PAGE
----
Projects per year
Background Neutrophil gelatinase-associated lipocalin ( NGAL ) or lipocalin 2 may promote atherosclerosis and plaque instability leading to increased risk of cardiac events. We investigated the relationships between plasma NGAL , cardiovascular disease biomarkers, and long-term cardiac events. Methods and Results The study population consisted of 1131 ambulant older white women (mean age 75 years) without clinical coronary heart disease ( CHD ) and measures of plasma NGAL in the Perth Longitudinal Study of Ageing Women with 14.5-year CHD and heart failure hospitalizations or death (events) captured using linked records. Over 14.5 years, 256 women had CHD events, while 118 had heart failure events. Per SD increase in log-transformed NGAL there was a 35% to 37% increase in relative hazards for CHD and heart failure events in unadjusted analyses, which remained significant after adjustment for conventional risk factors for CHD events (hazard ratio 1.29, 95% CI 1.13-1.48, P<0.001) but not heart failure ( P>0.05). Women in the highest 2 quartiles of NGAL had higher relative hazards for CHD events compared with women in the lowest quartile hazard ratio 1.61, 95% CI 1.08-2.39, P=0.019 and hazard ratio 1.97, 95% CI 1.33-3.93, P=0.001, respectively. These associations were independent of high-sensitivity cardiac troponin I, homocysteine, and estimated renal function. NGAL correctly reclassified 1 in 4 women who sustained a CHD event up in risk and 1 in 10 women without CHD events down in risk. Conclusions NGAL was associated with increased risk of long-term CHD events, independent of conventional risk factors and biomarkers. These findings provide mechanistic insight into the role of NGAL with cardiac events.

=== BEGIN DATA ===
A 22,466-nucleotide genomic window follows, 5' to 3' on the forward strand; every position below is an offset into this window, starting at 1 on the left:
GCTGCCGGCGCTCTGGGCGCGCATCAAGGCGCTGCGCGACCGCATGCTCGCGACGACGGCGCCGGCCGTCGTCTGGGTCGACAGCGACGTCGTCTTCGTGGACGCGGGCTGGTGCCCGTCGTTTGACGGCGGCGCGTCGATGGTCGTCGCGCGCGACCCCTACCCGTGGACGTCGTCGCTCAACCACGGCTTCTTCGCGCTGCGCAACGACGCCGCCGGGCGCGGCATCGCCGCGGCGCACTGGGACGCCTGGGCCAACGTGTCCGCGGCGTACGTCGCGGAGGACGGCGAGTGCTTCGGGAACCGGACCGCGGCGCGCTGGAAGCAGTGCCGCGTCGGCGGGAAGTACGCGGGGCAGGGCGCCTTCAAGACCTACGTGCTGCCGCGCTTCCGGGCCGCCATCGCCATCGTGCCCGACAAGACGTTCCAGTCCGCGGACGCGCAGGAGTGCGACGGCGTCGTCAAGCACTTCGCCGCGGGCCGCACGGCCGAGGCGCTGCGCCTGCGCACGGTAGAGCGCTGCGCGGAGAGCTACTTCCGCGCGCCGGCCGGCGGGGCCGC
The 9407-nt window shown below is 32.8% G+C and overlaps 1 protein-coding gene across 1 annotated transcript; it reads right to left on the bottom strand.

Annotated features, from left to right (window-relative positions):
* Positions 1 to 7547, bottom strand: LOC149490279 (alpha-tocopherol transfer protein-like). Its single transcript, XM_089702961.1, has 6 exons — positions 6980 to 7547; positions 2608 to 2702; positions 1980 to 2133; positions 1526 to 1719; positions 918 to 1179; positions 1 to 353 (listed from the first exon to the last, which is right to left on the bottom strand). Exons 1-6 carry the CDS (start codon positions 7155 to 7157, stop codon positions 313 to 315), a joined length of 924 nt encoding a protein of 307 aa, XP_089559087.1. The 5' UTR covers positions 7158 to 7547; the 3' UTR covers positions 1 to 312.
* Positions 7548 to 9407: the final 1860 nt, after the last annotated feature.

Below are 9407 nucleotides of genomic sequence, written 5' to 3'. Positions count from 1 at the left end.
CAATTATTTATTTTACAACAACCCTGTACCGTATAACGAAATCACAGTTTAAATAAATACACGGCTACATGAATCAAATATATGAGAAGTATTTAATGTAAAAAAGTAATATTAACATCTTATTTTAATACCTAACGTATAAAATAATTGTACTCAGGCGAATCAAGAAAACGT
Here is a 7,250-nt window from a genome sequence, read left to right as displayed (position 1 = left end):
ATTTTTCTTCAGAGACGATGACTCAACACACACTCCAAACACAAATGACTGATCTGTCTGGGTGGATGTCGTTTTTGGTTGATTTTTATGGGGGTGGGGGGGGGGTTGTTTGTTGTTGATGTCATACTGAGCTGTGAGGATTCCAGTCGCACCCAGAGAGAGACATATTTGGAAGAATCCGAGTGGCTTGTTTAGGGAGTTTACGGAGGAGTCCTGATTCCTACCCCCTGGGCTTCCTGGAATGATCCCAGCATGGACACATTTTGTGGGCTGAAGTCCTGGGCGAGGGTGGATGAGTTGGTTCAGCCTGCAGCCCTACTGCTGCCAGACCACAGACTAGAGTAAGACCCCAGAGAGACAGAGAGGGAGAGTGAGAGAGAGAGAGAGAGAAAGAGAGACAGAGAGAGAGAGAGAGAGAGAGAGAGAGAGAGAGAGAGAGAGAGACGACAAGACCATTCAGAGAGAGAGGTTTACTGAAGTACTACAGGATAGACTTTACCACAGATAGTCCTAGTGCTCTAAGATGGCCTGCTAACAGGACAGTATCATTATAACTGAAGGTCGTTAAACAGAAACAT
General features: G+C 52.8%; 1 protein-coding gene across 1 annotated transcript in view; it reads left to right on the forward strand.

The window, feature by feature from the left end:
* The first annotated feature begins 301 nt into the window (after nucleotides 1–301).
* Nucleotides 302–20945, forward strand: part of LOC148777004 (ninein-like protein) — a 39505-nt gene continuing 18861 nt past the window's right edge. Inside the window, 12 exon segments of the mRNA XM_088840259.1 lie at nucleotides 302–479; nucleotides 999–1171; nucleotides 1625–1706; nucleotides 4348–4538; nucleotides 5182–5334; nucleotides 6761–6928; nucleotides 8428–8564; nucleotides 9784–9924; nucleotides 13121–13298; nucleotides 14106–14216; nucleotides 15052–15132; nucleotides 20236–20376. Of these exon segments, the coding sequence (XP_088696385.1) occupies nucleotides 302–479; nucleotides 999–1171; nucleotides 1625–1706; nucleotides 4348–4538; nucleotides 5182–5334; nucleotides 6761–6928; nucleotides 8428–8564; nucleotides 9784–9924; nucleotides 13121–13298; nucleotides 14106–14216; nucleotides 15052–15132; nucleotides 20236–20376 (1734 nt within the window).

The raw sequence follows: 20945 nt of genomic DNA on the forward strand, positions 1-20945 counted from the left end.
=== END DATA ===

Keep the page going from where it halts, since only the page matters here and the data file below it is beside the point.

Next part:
Determinants of Musculoskeletal and Other Diseases, Health Service Utilisation and Mortality in a Cohort of Older Women
31/12/08 → 31/12/13
Environmental and Metabolic Influences on Musculoskeletal and other Diseases in a Cohort of Elderly Women
1/01/04 → 31/12/08